DIY Yarn Lanterns for Flameless Tea Lights and VotivesYarn lanterns are an easy way to jazz up a party, wedding, or just have an easy craft day. We’ll show you how to make these easy and versatile DIY yarn lanterns.


 

Materials:
Balloons
Yarn, twine or crochet thread (this is what I used)
Newspaper or disposable tablecloth (to cover work surface)
Glue-1/2 cup (about 4 oz)
Cornstarch- ½ cup
Hot Water- ¼ cup
Hanging place

 

Time commitment
Prep: 10 minutes
Project: ~60 minutes
Drying: several hours

Prep
1. Spread newspaper or disposable tablecloth over working surface to minimize cleanup.

2. Mix 1/4 cup cornstarch, ½ cup glue, and 1/4 cup hot water to make a thick paste. 
 


When I did it I dumped everything in together; it might have been easier to mix the cornstarch and water and then add the glue. Whisking it a while got all the lumps out eventually, though.

3. Blow up as many balloons as you wish. Some balloons become egg-shaped while others maintain roundness. Be aware of the shape you want compared to the shape the balloons become.

Project
1. Hold the balloon in one hand and work the yarn in the other. It sounds like you might need to grow a third hand but after a few goes you’ll get the hang of it. 

2. Unwind several feet of yarn at a time and get it saturated with the glue mixture (putting all the yarn in the glue will increase the chance it gets knotted). 


 
3. Run the yarn between fingers to squeegee some of the glue off before wrapping it around the balloon. There’s not necessarily any pattern to it, just try and cover all parts of the balloon equally.

4. When the glue-drenched yarn runs out, unwind more and continue the process.
 


At this point your hands will start to get a little messy and covered with dried glue.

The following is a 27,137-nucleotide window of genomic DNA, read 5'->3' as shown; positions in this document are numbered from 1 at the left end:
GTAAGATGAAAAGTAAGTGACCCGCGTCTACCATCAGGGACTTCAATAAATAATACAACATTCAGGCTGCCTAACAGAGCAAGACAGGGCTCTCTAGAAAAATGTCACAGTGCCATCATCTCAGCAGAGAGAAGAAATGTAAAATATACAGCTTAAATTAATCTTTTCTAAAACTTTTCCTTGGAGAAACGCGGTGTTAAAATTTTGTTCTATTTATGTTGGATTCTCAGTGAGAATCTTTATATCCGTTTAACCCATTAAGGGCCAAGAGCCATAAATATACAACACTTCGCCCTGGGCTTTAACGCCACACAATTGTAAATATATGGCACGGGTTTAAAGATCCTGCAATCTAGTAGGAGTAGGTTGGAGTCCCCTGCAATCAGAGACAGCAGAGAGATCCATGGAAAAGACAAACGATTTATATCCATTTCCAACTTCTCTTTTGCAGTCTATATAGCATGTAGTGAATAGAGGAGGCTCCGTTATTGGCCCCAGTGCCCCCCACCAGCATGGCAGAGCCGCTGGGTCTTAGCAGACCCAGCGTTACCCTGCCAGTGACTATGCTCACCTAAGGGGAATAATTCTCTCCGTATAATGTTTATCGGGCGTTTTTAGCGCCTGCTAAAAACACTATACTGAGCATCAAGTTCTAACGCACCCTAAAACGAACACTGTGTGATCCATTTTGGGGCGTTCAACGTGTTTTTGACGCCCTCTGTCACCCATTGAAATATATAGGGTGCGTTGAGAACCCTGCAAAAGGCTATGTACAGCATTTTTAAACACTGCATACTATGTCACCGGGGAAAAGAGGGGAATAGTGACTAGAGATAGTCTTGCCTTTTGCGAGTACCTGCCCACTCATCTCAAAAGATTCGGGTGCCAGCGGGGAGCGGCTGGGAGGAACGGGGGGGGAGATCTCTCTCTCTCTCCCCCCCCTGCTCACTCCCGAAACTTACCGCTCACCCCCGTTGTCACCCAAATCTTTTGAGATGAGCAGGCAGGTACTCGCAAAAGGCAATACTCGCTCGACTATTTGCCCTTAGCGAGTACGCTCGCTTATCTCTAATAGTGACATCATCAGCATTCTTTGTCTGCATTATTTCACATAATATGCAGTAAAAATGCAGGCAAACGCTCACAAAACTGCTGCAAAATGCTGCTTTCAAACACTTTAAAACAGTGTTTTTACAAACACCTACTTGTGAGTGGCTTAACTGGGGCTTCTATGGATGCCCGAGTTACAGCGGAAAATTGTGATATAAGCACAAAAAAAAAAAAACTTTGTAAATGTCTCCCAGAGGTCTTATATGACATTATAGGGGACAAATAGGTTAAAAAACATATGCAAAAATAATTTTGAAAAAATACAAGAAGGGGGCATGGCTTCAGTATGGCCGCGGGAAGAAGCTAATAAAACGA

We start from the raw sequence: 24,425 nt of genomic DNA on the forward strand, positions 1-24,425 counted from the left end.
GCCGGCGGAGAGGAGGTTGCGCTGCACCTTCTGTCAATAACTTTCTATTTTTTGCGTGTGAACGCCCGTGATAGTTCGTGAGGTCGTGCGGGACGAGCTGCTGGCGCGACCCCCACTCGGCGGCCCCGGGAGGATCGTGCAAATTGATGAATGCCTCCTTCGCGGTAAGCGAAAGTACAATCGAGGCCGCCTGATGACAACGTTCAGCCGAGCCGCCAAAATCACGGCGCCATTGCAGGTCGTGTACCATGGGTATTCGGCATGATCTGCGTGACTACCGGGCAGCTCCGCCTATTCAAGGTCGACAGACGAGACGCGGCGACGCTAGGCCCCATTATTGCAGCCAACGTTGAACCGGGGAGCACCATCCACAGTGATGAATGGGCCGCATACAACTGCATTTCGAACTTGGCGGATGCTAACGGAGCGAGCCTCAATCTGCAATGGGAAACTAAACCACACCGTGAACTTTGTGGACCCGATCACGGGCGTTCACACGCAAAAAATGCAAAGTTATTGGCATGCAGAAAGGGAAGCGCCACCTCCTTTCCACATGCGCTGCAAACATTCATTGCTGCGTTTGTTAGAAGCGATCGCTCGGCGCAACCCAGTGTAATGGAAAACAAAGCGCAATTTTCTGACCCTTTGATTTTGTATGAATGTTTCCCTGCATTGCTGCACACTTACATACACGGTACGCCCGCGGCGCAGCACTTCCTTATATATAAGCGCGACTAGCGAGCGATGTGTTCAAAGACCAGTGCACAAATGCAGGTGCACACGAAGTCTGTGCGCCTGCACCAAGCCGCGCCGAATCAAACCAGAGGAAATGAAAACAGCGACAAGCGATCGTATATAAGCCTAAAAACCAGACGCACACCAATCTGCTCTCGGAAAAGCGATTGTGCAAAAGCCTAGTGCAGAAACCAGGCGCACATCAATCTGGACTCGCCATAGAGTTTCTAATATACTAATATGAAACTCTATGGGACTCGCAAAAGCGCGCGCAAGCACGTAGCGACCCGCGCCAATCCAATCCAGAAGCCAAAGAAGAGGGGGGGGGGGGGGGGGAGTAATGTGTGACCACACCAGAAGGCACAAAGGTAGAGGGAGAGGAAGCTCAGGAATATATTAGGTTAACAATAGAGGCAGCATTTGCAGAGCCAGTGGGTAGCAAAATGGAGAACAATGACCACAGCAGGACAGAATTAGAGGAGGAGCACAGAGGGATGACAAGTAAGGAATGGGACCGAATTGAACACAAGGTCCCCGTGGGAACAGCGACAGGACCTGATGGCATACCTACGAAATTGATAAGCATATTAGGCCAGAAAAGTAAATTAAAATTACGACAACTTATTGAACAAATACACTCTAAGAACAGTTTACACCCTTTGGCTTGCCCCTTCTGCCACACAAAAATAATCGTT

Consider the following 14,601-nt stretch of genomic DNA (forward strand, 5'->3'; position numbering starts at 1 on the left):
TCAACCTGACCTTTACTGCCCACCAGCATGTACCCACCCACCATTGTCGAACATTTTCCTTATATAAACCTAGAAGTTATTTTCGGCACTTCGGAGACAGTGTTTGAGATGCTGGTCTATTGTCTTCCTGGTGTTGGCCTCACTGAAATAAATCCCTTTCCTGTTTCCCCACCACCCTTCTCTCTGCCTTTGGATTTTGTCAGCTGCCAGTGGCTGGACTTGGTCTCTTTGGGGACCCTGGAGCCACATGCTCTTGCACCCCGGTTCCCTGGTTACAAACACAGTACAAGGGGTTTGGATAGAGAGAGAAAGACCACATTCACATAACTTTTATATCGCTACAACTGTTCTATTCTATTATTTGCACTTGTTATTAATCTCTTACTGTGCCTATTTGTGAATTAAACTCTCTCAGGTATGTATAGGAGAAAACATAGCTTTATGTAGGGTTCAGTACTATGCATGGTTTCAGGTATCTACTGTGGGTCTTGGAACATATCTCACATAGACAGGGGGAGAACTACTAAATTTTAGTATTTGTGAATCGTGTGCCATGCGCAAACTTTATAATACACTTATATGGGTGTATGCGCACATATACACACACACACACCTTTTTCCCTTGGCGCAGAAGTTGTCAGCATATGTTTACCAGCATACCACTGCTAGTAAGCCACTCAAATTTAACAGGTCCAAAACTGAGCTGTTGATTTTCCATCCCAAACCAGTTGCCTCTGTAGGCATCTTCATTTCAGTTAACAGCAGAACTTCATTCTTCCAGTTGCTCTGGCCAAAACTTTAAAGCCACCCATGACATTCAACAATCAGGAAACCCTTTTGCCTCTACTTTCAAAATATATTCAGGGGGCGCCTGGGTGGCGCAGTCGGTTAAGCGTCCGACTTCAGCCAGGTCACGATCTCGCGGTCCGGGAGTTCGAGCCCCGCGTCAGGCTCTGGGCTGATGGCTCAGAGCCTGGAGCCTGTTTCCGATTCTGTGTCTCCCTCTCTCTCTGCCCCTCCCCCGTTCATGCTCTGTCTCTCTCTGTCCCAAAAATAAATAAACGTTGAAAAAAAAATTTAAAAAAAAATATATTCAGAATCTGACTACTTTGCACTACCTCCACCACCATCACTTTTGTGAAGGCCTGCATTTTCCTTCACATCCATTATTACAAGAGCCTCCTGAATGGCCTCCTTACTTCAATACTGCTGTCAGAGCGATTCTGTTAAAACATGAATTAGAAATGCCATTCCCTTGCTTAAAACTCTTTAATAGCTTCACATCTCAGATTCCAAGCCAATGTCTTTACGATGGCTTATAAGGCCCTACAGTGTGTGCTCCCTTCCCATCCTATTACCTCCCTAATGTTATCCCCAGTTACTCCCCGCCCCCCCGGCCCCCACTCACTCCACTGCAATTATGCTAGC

5. Continue unwinding, dipping, and wrapping yarn until the balloon has the coverage you like. We did three different amounts of coverage so you can see what one you like best.
 
6. On one balloon we drew a circle outlining an opening, and didn’t layer any yarn over that circle. This created a cleaner opening, rather than the jagged edge of a hole that we cut out later. Both ways work, it just depends stylistically on what you’d like. 


 
7. Once your balloons have reached the coverage you like, find a place to hang them to dry. A paper towel or newspaper underneath each one prevents drips from landing on counters or floors.

Tip: Dabbing off extra glue will eliminate how many glue chunks you have to knock out later. As you can see we did not do this.

A few hours later . . .

1. Once the balloons are dry, pop them with scissors or a pin and remove.


 
2. The balloon might stick to the dried yarn, but it shouldn’t be hard to get out. If there are spots of dried glue among the yarn strands, take a toothpick and break the pieces off. 


 
3. (Optional) Cut a hole large enough for a votive candle to sit inside the lantern. The yarn was surprising hard to cut and made more jagged edges (for smoother edges see previous point 6).
 
4. Now you’re set! You can either hang them by themselves for decoration or use them for other purposes. If you’ve cut a hole in the top, place a flameless LED candle inside (we recommend flameless so as not to cause any fire hazard). They can be hung like this or balanced on a flat surface.

What are some ways you plan on using the yarn lanterns? Let us know by posting a comment or a picture!